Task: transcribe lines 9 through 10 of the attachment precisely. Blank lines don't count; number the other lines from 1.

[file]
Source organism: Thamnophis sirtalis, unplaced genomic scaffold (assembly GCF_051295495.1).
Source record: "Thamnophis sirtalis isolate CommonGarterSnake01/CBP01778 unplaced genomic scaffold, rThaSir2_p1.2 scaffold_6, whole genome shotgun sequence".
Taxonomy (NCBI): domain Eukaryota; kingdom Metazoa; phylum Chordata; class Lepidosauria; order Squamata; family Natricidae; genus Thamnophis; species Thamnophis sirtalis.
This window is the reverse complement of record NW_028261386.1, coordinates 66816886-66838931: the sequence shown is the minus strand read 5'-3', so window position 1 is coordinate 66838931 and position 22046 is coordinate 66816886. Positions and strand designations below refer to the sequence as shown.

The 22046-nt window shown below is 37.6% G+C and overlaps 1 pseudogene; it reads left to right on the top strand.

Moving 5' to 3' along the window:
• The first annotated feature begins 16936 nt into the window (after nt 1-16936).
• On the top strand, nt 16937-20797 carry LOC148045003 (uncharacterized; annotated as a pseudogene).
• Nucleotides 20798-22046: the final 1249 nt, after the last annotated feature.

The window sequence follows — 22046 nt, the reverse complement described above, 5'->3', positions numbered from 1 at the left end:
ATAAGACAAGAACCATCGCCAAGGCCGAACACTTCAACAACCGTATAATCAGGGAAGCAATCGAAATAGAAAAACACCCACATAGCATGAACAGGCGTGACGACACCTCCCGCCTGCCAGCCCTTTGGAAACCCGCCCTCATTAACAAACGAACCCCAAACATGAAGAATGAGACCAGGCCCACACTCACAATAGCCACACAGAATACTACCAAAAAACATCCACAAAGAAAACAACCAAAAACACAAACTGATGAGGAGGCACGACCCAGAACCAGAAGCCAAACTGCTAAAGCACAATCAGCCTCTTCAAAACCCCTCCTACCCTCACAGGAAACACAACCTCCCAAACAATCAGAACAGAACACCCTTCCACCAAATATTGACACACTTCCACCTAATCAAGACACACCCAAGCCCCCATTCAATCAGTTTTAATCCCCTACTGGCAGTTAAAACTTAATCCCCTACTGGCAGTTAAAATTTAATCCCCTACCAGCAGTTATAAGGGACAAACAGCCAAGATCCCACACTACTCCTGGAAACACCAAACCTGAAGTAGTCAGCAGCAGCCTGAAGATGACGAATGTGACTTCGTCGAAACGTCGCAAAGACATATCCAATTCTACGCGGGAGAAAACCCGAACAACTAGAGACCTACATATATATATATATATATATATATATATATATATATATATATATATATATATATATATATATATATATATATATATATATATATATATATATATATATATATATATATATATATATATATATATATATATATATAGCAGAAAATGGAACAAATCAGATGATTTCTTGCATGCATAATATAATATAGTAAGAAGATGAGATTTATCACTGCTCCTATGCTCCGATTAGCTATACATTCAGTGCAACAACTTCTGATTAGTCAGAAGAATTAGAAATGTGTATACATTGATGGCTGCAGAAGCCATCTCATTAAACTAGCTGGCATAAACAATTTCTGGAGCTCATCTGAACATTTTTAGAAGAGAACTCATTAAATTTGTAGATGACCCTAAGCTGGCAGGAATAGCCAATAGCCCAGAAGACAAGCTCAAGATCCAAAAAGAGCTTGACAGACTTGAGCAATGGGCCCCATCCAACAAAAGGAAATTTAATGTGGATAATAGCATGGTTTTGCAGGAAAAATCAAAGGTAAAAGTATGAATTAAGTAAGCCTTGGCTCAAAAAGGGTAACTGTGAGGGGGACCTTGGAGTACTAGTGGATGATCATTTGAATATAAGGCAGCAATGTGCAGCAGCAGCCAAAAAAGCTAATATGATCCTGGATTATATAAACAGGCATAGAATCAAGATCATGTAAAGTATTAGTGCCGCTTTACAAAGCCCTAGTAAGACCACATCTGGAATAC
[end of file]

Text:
• Nucleotides 20798-22046: the final 1249 nt, after the last annotated feature.

The window sequence follows — 22046 nt, the reverse complement described above, 5'->3', positions numbered from 1 at the left end: